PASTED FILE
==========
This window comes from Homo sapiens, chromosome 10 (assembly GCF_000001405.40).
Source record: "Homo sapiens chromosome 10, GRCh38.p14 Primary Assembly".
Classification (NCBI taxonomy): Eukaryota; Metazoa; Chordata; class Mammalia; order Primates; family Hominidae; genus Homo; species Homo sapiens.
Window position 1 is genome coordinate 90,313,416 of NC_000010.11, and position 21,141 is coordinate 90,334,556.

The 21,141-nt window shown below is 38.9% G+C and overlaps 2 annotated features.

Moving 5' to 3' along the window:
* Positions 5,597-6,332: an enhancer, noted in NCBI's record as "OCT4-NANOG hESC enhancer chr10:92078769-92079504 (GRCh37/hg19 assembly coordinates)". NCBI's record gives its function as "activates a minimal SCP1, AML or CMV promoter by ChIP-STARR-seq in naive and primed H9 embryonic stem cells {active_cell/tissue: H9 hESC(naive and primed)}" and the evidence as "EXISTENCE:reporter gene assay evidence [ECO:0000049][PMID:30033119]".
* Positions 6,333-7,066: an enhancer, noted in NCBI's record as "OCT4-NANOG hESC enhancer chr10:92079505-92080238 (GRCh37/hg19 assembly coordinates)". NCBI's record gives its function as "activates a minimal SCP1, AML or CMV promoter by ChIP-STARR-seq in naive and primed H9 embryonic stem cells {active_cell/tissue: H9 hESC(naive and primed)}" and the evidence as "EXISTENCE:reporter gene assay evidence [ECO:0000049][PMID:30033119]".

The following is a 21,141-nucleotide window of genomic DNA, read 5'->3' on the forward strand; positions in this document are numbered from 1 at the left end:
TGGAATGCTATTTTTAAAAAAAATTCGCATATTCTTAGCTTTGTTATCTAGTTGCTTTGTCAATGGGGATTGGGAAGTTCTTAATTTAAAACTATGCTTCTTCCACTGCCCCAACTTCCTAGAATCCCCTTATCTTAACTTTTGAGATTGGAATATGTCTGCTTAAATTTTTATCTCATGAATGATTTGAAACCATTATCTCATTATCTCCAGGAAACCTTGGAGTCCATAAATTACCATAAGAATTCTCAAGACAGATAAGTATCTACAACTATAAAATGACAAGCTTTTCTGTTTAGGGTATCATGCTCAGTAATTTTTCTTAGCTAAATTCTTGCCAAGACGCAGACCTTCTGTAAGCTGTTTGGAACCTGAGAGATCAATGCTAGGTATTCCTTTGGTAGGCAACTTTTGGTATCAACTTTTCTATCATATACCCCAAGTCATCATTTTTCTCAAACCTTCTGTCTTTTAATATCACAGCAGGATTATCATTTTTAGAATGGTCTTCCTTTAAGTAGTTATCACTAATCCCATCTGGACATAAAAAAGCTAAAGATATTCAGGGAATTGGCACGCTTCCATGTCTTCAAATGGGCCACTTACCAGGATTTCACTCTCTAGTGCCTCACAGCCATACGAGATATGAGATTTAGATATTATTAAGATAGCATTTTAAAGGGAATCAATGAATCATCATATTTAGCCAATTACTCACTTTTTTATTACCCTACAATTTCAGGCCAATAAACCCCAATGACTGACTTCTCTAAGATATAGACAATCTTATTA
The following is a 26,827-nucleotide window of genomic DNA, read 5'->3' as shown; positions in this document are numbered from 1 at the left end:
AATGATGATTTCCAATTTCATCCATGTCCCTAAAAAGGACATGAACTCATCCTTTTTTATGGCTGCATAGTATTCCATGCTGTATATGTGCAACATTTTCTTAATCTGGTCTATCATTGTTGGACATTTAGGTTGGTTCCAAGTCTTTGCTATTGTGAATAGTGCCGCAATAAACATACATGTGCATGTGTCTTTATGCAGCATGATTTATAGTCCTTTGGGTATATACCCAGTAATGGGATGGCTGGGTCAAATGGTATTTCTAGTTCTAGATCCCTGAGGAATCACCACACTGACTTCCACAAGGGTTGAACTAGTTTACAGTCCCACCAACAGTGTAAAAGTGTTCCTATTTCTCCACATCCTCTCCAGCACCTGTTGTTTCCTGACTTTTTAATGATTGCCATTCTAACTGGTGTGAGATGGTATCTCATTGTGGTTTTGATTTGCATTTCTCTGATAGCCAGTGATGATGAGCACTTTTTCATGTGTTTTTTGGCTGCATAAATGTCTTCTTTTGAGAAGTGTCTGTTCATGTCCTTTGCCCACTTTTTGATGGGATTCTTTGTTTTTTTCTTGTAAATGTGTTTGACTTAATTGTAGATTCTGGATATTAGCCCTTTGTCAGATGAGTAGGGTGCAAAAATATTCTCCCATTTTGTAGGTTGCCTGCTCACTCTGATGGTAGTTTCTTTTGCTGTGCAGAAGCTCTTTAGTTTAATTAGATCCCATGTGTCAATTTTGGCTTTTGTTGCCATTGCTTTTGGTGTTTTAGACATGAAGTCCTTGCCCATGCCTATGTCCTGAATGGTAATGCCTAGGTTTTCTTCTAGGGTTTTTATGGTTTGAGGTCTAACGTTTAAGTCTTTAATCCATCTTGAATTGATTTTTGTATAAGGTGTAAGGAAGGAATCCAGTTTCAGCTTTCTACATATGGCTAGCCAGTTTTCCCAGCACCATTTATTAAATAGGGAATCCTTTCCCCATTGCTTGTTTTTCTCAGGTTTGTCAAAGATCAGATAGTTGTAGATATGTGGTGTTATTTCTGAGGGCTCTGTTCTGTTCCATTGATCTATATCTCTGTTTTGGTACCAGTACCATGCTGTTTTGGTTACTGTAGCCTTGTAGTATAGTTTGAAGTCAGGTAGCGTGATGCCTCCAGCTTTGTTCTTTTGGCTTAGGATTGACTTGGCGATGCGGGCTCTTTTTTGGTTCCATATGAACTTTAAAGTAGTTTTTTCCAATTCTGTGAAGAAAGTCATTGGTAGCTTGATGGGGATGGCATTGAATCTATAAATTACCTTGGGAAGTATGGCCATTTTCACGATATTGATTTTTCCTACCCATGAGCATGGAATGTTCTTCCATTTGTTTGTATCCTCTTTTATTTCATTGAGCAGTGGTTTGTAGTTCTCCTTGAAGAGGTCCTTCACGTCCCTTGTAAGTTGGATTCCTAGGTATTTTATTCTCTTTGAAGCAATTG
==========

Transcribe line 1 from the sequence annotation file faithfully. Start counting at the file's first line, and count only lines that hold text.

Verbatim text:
This window comes from Homo sapiens, chromosome 10 (assembly GCF_000001405.40).